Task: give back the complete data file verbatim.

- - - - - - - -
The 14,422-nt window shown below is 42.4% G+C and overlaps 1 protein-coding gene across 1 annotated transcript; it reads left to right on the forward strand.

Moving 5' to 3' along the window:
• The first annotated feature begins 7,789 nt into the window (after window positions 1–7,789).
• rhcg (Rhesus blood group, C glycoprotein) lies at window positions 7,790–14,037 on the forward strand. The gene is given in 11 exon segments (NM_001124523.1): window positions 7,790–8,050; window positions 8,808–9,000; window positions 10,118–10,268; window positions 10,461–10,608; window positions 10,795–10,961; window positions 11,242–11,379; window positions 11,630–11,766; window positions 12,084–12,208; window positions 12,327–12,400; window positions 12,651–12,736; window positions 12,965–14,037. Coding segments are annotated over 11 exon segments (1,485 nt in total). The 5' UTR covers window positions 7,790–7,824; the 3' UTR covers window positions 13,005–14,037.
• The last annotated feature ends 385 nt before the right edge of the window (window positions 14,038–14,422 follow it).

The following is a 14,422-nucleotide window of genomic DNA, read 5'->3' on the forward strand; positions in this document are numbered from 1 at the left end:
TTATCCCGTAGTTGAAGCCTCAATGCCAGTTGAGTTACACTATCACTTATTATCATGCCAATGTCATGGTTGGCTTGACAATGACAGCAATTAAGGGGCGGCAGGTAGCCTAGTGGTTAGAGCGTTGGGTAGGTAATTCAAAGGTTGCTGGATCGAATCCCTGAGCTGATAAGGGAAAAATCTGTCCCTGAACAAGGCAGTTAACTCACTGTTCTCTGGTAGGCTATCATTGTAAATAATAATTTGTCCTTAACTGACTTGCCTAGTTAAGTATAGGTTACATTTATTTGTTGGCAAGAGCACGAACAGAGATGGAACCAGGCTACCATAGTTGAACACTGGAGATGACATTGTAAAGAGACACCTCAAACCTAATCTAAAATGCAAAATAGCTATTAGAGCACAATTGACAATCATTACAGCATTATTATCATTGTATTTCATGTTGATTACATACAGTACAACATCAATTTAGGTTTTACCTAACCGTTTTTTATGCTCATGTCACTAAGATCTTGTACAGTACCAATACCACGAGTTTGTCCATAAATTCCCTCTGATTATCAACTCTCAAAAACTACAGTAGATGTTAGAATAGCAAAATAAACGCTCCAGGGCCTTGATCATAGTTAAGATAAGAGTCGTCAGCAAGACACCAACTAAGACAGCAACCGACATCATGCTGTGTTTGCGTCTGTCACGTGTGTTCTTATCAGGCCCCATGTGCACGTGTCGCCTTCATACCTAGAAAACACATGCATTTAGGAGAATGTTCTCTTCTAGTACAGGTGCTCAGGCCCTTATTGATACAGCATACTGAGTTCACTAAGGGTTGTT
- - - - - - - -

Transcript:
The 14,422-nt window shown below is 42.4% G+C and overlaps 1 protein-coding gene across 1 annotated transcript; it reads left to right on the forward strand.

Moving 5' to 3' along the window:
• The first annotated feature begins 7,789 nt into the window (after window positions 1–7,789).
• rhcg (Rhesus blood group, C glycoprotein) lies at window positions 7,790–14,037 on the forward strand. The gene is given in 11 exon segments (NM_001124523.1): window positions 7,790–8,050; window positions 8,808–9,000; window positions 10,118–10,268; window positions 10,461–10,608; window positions 10,795–10,961; window positions 11,242–11,379; window positions 11,630–11,766; window positions 12,084–12,208; window positions 12,327–12,400; window positions 12,651–12,736; window positions 12,965–14,037. Coding segments are annotated over 11 exon segments (1,485 nt in total). The 5' UTR covers window positions 7,790–7,824; the 3' UTR covers window positions 13,005–14,037.
• The last annotated feature ends 385 nt before the right edge of the window (window positions 14,038–14,422 follow it).

The following is a 14,422-nucleotide window of genomic DNA, read 5'->3' on the forward strand; positions in this document are numbered from 1 at the left end:
TTATCCCGTAGTTGAAGCCTCAATGCCAGTTGAGTTACACTATCACTTATTATCATGCCAATGTCATGGTTGGCTTGACAATGACAGCAATTAAGGGGCGGCAGGTAGCCTAGTGGTTAGAGCGTTGGGTAGGTAATTCAAAGGTTGCTGGATCGAATCCCTGAGCTGATAAGGGAAAAATCTGTCCCTGAACAAGGCAGTTAACTCACTGTTCTCTGGTAGGCTATCATTGTAAATAATAATTTGTCCTTAACTGACTTGCCTAGTTAAGTATAGGTTACATTTATTTGTTGGCAAGAGCACGAACAGAGATGGAACCAGGCTACCATAGTTGAACACTGGAGATGACATTGTAAAGAGACACCTCAAACCTAATCTAAAATGCAAAATAGCTATTAGAGCACAATTGACAATCATTACAGCATTATTATCATTGTATTTCATGTTGATTACATACAGTACAACATCAATTTAGGTTTTACCTAACCGTTTTTTATGCTCATGTCACTAAGATCTTGTACAGTACCAATACCACGAGTTTGTCCATAAATTCCCTCTGATTATCAACTCTCAAAAACTACAGTAGATGTTAGAATAGCAAAATAAACGCTCCAGGGCCTTGATCATAGTTAAGATAAGAGTCGTCAGCAAGACACCAACTAAGACAGCAACCGACATCATGCTGTGTTTGCGTCTGTCACGTGTGTTCTTATCAGGCCCCATGTGCACGTGTCGCCTTCATACCTAGAAAACACATGCATTTAGGAGAATGTTCTCTTCTAGTACAGGTGCTCAGGCCCTTATTGATACAGCATACTGAGTTCACTAAGGGTTGTT